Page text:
Monday, April 28, 2008

Venerable Hairdresser

One of the people who the Holy Father spoke about during the youth rally at St Joseph's Seminary, Yonkers was Pierre Toussaint pictured here with his wife.

Venerable Pierre Toussaint (1766 – June 30, 1853) was born a slave in Haïti. His master taught him to read and write and he came to New York from Haiti in 1787. In New York, he became an apprentice to one of the city's leading hairdressers.

Pierre Toussaint quickly became a fashionable hairdresser, apart from his skill he listened to and advised his clients, helping them to deepen their own spiritual lives.
He was freed from slavery when his owner died in 1807 but continued supporting his owners wife until her death. He fell in love with Juliette Noel, and purchased her freedom when she was only fifteen years old. After their eventual marriage they set out to help those in need in New York City. They opened their home as a shelter for orphans, a credit bureau, an employment agency and refuge for priests and poverty stricken travelers. Toussaint also funded money to build a new Roman Catholic church in New York, which became Old St. Patrick's Cathedral on Mulberry Street. After the death of his sister Rosalie, he and his wife adopted her daughter Euphemia and raised her as their own.

As Toussaint aged, he continued his charity. His wife, Juliette died in 1851. Pierre Toussaint died two years later on June 30, 1853, at the age of eighty-seven. He was buried alongside his wife and daughter, Euphemia in Old St. Patrick's on Mott Street. In 1941, his grave was discovered by the Rev. Charles McTague. In 1990, John Cardinal O'Connor, then Archbishop of New York had Toussaint exhumed and reinterred in the crypt below the altar at St Patrick's Cathedral on Fifth Avenue. Because of Toussaint's charity and piety, he was strongly supported for sainthood by O'Connor.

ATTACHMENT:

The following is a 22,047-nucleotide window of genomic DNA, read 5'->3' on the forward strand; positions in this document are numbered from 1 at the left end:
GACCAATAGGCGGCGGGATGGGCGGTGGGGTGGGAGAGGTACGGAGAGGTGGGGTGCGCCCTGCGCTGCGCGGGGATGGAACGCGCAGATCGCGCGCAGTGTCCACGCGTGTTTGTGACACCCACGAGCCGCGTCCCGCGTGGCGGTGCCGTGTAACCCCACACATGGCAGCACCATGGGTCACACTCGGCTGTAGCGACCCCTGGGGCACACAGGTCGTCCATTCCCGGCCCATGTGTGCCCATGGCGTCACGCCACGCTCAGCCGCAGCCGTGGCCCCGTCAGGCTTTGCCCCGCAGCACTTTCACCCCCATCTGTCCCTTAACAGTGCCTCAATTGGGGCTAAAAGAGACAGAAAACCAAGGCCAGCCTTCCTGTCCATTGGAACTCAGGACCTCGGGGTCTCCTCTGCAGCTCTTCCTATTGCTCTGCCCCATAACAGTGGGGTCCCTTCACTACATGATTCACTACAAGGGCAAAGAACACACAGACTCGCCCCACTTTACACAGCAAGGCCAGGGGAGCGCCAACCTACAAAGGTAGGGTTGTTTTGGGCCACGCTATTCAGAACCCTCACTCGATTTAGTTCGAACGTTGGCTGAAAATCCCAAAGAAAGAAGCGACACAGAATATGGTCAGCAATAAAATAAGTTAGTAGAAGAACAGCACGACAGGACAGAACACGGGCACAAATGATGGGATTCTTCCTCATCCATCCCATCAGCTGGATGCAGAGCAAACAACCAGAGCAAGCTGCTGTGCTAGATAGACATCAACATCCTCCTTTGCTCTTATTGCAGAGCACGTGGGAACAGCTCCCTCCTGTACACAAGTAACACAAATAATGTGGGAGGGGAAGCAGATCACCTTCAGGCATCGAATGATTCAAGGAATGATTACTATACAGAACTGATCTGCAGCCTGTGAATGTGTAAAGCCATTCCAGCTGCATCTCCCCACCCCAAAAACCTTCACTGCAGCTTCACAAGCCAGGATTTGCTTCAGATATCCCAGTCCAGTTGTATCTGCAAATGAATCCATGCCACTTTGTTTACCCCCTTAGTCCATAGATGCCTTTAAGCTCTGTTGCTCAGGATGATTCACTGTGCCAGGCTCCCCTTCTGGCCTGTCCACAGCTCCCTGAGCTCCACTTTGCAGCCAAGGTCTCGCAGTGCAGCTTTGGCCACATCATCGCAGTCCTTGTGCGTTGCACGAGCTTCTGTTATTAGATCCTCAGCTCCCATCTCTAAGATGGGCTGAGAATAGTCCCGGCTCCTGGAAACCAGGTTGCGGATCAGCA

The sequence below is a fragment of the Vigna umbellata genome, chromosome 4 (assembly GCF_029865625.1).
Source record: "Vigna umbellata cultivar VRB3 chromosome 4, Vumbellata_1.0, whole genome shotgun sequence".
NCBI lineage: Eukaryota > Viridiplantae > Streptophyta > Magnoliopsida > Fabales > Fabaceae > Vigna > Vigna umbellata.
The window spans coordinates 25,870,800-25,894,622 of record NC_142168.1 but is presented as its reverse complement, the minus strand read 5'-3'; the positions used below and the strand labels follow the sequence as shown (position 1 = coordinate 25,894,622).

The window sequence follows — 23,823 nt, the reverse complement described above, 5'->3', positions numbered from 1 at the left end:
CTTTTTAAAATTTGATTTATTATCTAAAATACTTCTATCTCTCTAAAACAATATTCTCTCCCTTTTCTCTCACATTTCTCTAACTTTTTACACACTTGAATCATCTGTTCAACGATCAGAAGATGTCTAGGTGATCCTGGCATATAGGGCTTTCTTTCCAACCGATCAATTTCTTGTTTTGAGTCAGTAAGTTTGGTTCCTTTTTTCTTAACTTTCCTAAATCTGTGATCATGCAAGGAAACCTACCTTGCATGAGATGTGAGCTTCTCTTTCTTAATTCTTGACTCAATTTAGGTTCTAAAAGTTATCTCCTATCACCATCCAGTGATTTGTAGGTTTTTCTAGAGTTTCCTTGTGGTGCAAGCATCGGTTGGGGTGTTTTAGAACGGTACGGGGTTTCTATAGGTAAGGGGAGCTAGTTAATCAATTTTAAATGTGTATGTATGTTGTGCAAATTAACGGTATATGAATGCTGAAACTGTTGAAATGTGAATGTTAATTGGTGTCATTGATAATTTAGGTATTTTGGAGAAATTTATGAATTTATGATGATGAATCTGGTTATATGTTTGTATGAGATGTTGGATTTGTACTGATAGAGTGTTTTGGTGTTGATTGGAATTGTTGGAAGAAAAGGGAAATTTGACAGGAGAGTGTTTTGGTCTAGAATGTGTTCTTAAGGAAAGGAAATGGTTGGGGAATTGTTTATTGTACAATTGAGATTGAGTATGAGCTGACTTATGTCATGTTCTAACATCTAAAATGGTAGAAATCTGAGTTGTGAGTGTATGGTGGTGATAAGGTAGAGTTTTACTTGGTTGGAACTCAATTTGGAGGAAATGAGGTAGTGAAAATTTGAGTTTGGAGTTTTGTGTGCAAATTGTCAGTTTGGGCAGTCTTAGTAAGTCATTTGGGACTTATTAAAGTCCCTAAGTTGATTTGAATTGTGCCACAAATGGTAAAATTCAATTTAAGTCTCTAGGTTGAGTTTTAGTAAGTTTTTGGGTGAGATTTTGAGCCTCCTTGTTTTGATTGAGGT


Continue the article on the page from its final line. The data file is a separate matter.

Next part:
In 1996 Toussaint was declared Venerable by Pope John Paul II, the second step toward sainthood


Anonymous said...

You have such interesting posts Fr..

Anonymous said...

He must have been a wonderful man. I particularly like that he supported the wife of his former owner until her death - true charity.

Jack B. said...

I've actually seen the actual miniatures pictured at the NY Historical Society (which own them), there was a third of Toussaint's niece/adopted daughter, Euphemia (she died of TB in her teens but hundreds of the weekly letters she wrote to her uncle - in perfect French and English - are preserved by the NY Public Library. When you think of how dangerous it was to be a public Catholic, a black man and a rich Catholic black man (those pictures cost more than some families made in a year) it makes Toussaint all the more amazing - and he willingly remained in slavery so he could serve Madame Berard (his "owner's" fragile widow) until she died - and he supported her. A great holy man.

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